In addition to hosting visiting researchers from Scripps and JCVI on board voyages to Antarctica and the Great Lakes, Viking has also supported scientists with the equipment on land to allow for proper training and efficient execution of sequencing while on voyages with Viking’s expedition fleet.

“Oceanic phytoplankton absorbs 40% of the world’s carbon and provides 50% of the world’s atmospheric oxygen. Along with the world’s forests, they are the ‘planet’s lungs’ and every second breath we take comes from phytoplankton,” added Dr Damon Stanwell-Smith, Viking’s Head of Science.

“We are proud to offer our scientific partners the ability to better understand these organisms that play a critical role in the Earth’s carbon cycle in these remote regions.”

In addition to Scripps Institution of Oceanography, UC San Diego, Viking’s other scientific partners include:

  • The University of Cambridge’s Scott Polar Research Institute (SPRI): Scientists from SPRI undertake fieldwork on board Viking’s expedition ships and join voyages to share expertise with guests. Cambridge University’s SPRI played a significant role in developing the scientific enrichment program for Viking Expeditions. Specialists from the Institute were also consulted in the development of The Science Lab on Viking’s expedition vessels; the 380-square-foot lab is comprehensively appointed with wet and dry laboratory facilities and supports a broad range of research. .
  • The Cornell Lab of Ornithology: Ornithologists are regularly on board Viking’s expedition vessels, undertaking post-doctoral research on new observation methods and providing guest advice and interaction.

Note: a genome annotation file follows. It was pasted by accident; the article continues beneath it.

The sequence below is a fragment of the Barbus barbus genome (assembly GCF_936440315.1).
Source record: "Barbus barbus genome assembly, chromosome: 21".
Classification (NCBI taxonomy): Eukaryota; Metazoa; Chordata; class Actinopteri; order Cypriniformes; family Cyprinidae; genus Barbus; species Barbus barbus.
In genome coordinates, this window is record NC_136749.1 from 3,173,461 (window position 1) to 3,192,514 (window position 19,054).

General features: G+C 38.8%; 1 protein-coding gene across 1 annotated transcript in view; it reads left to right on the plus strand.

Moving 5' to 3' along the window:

• National Oceanic and Atmospheric Administration (NOAA) Great Lakes Environmental Research Laboratory (GLERL): Conducts innovative research on the dynamic environments and ecosystems of the Great Lakes and coastal regions to provide information for resource use and management decisions that lead to safe and sustainable ecosystems, ecosystem services, and human communities. Viking’s expedition ships have been designated official NOAA/US National Weather Service weather balloon stations, from which regular launches are undertaken.
  • Norwegian Institute of Water Research (NIVA): Scientists from NIVA are engaged in cross-disciplinary research programs on water-related issues. On Viking’s expedition ships, NIVA ‘FerryBox system’ of automated oceanographic instruments are installed to sample the marine and freshwater regions where the vessels sail, to provide continuous information about chlorophyll, oxygen, temperature, salinity, microplastic presence and complementary meteorological data.
  • Oceanites: Viking has partnered with Oceanites, an American not-for-profit field research entity that has led on Antarctic penguin monitoring for the past 30 years.
  • The IUCN Species Survival Commission Species Monitoring Specialist Group: Viking co-ordinates with this international group of experts to develop marine biodiversity monitoring systems that enable Viking expedition vessels to collect valuable species population data.

Norwegian Polar Institute: The permitting authority for Viking’s Norwegian flagged expedition vessels, who review and approve all of Viking’s expedition and science activities in Antarctica.